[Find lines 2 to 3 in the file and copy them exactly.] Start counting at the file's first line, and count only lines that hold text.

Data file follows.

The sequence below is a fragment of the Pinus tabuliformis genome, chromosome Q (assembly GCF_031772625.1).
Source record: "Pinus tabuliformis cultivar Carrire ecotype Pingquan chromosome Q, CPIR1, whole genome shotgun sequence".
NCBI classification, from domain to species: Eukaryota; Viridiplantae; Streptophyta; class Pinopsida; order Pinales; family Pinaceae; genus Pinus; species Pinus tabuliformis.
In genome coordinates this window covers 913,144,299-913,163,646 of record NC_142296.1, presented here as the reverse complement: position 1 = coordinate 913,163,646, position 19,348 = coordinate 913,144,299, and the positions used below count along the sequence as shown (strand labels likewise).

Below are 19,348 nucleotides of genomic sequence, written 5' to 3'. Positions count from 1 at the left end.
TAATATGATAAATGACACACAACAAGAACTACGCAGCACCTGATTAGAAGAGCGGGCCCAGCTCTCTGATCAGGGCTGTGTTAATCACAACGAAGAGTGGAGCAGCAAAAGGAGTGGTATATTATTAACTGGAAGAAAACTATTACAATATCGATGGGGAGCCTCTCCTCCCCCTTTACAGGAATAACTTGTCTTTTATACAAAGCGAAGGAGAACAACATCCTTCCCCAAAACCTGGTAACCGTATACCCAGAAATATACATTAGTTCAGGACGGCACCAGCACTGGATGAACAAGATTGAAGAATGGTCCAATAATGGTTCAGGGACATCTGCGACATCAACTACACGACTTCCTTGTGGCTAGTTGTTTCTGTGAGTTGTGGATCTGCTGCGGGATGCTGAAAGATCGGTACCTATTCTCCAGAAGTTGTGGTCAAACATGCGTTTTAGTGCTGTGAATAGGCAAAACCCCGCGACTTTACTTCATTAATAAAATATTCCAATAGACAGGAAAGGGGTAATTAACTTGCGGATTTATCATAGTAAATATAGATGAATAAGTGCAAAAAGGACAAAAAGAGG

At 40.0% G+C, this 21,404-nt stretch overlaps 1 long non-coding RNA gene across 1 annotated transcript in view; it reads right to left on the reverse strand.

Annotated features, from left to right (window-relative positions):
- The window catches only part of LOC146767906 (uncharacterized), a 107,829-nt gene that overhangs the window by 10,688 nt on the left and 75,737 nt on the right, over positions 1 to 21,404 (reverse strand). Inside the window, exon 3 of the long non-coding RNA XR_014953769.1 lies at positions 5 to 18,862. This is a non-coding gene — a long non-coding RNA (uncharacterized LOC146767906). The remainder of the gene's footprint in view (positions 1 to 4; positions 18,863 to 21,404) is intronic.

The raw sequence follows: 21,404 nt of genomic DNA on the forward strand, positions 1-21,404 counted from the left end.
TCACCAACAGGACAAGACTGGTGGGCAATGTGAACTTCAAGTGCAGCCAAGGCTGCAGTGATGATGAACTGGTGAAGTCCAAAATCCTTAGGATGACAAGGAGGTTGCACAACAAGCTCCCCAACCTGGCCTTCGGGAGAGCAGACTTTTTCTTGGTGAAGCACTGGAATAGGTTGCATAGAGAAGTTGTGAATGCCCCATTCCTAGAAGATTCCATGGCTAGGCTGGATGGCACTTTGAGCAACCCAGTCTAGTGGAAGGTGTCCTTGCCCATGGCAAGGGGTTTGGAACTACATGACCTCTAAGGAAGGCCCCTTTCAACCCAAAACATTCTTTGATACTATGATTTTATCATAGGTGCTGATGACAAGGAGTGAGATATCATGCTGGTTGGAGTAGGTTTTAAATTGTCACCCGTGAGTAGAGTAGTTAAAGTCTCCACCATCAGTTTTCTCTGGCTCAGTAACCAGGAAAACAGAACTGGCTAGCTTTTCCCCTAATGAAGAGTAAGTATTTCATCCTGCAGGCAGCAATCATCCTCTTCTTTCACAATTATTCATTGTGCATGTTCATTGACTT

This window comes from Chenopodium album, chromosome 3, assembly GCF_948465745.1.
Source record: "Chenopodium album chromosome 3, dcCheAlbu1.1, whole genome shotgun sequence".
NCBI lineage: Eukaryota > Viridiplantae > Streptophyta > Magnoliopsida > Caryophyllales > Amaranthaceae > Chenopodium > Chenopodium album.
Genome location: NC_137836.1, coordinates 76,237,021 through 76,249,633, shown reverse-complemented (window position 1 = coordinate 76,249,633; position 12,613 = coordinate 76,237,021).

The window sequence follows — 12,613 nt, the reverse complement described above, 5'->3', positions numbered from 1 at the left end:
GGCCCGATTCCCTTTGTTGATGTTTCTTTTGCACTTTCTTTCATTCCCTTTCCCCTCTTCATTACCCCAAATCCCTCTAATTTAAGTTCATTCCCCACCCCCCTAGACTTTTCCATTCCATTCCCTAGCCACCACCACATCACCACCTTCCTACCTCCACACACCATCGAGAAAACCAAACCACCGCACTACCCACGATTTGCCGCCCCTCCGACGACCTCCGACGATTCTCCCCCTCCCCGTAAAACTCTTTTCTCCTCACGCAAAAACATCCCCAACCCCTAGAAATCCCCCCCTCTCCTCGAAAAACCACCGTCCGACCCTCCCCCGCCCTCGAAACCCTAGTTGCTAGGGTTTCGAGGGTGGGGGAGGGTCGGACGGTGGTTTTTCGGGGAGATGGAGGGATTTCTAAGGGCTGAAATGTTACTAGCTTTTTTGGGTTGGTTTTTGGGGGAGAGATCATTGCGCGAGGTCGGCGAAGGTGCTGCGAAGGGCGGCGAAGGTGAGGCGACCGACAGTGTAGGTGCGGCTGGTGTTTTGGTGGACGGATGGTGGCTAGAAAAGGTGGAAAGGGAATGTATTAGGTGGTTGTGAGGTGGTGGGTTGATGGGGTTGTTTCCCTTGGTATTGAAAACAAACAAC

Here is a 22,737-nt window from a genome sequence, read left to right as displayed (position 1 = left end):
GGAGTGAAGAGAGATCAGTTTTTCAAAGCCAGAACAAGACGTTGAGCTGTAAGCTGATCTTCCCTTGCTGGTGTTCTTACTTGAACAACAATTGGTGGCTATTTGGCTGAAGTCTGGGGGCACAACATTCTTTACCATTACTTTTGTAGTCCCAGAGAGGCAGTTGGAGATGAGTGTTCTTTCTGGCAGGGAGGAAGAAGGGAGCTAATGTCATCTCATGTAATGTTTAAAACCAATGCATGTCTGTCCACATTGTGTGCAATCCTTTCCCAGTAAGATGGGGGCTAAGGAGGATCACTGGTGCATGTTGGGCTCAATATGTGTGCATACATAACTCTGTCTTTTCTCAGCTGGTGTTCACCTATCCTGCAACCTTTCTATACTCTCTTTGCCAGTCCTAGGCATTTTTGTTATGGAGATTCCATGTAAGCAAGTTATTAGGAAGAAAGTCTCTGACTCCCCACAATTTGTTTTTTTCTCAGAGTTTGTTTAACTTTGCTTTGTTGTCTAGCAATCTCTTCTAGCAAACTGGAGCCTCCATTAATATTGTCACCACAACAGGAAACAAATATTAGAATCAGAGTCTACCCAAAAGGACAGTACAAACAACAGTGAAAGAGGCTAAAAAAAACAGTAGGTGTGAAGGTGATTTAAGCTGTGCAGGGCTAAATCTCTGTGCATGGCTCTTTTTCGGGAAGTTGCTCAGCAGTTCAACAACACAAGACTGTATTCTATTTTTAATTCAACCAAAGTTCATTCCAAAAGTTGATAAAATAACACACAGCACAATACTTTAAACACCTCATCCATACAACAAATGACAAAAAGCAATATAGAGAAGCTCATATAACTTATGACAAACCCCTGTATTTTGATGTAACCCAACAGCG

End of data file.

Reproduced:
Source record: "Pinus tabuliformis cultivar Carrire ecotype Pingquan chromosome Q, CPIR1, whole genome shotgun sequence".
NCBI classification, from domain to species: Eukaryota; Viridiplantae; Streptophyta; class Pinopsida; order Pinales; family Pinaceae; genus Pinus; species Pinus tabuliformis.